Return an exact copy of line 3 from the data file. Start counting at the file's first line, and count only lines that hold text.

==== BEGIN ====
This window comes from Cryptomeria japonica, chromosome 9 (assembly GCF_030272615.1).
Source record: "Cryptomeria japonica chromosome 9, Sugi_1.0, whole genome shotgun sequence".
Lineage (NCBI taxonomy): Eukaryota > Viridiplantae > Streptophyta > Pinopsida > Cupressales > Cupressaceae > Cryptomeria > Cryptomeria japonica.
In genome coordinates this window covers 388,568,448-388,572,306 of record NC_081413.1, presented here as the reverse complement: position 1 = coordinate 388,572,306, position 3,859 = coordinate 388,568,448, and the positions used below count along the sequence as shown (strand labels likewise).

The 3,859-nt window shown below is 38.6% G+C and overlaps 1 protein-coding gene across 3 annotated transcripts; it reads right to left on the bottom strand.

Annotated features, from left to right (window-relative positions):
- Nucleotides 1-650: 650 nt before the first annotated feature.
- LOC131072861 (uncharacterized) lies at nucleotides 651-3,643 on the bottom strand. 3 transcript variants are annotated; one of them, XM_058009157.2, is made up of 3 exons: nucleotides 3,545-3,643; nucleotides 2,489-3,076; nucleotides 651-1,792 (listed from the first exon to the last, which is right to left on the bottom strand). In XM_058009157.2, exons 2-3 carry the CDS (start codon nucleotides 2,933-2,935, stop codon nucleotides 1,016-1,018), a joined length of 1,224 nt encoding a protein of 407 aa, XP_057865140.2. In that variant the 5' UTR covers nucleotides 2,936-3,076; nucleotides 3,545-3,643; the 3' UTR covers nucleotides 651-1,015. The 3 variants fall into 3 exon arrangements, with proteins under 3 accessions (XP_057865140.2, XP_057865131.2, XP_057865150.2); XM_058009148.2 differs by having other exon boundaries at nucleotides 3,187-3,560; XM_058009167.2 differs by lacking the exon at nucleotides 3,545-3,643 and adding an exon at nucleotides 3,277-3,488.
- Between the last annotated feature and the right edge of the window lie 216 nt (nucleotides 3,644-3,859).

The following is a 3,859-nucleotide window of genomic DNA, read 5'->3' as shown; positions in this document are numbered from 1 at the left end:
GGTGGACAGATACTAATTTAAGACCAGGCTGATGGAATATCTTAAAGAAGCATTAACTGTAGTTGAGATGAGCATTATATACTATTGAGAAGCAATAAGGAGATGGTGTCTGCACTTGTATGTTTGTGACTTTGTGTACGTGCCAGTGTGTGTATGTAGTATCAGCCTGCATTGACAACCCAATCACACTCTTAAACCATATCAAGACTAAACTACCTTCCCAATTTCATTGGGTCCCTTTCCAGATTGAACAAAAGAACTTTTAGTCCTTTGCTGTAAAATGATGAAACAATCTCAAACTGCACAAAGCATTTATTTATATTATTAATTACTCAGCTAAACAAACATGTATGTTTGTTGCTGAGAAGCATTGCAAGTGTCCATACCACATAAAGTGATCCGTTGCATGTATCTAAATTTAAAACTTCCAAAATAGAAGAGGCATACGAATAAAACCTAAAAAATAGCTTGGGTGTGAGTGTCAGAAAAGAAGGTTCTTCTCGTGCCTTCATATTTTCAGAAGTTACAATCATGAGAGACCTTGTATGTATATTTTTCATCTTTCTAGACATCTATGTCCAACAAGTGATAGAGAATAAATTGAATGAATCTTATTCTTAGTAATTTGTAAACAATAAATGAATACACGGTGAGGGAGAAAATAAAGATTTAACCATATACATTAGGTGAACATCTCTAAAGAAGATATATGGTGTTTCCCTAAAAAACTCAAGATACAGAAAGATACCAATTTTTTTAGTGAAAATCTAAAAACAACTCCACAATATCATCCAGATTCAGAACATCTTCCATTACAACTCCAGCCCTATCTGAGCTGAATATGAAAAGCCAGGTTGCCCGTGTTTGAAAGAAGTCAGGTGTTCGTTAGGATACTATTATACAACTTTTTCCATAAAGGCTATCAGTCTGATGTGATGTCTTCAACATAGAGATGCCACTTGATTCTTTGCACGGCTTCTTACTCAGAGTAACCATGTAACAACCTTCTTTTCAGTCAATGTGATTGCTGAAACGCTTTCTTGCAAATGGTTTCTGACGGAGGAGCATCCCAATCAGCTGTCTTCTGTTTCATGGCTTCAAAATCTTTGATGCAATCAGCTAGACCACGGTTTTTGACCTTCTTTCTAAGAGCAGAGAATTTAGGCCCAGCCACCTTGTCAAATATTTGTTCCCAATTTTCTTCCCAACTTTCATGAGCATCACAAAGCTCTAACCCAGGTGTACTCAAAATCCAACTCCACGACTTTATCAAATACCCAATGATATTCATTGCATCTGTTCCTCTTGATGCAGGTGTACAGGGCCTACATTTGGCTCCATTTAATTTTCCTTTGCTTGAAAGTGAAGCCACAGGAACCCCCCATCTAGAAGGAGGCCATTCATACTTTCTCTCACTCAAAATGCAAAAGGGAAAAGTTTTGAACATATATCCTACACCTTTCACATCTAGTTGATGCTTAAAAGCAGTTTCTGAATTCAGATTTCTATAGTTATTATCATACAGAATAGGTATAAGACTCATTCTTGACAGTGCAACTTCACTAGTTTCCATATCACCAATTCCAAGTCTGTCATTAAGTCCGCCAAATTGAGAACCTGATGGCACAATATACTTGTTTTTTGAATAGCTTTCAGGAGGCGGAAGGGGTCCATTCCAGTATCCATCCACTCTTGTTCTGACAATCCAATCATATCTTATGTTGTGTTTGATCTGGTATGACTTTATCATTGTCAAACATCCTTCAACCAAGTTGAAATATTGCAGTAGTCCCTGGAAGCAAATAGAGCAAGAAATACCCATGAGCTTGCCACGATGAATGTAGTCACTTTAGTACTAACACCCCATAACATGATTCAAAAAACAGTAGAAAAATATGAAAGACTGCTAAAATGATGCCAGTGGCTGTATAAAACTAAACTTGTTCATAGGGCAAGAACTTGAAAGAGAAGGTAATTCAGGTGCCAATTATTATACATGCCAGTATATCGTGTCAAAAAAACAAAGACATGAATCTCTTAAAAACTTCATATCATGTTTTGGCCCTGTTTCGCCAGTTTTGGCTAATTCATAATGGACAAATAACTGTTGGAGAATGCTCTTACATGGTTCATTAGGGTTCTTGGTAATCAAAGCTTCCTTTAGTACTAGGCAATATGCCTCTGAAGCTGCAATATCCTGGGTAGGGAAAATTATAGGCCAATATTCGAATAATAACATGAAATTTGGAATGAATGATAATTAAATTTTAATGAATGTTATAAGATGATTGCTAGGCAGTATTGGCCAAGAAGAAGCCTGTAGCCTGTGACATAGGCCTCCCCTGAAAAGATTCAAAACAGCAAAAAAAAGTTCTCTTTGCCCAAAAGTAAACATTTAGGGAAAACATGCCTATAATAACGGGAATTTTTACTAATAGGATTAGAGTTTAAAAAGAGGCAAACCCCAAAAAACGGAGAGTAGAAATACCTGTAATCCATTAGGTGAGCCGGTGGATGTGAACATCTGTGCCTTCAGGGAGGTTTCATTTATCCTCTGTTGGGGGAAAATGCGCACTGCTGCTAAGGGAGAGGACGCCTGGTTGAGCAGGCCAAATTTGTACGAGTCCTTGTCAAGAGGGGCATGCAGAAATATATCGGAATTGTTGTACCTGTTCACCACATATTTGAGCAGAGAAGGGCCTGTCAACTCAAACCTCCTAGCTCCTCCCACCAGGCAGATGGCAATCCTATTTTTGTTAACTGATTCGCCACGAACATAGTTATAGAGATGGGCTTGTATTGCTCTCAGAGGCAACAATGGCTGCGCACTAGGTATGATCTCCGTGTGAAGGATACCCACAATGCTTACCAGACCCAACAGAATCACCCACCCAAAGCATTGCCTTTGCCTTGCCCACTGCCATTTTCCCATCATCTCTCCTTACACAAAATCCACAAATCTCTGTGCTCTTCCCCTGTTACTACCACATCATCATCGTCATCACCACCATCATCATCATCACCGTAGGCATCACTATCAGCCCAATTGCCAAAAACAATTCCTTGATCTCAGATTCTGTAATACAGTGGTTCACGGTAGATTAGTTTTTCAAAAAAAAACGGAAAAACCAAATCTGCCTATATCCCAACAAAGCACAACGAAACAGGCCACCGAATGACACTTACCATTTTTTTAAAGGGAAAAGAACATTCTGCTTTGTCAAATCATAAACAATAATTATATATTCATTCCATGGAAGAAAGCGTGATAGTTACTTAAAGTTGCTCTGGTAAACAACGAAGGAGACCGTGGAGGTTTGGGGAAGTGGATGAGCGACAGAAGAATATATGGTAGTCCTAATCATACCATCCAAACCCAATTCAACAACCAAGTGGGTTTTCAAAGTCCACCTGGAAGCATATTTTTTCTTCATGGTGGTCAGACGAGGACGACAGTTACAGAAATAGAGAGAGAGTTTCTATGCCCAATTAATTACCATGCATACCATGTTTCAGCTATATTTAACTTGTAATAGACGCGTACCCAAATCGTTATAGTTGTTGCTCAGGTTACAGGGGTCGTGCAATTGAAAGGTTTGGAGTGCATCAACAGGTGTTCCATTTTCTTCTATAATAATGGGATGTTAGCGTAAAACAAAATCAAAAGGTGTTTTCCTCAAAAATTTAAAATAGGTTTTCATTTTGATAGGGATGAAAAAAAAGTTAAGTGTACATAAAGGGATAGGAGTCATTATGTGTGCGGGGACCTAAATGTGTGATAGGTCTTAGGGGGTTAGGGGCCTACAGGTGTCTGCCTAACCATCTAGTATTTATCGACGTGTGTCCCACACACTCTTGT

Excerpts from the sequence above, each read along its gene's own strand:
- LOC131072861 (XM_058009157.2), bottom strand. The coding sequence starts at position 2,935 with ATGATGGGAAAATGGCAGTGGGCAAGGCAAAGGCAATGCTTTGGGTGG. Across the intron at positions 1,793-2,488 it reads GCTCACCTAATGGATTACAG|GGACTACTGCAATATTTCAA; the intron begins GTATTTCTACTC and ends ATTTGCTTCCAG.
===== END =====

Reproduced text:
Lineage (NCBI taxonomy): Eukaryota > Viridiplantae > Streptophyta > Pinopsida > Cupressales > Cupressaceae > Cryptomeria > Cryptomeria japonica.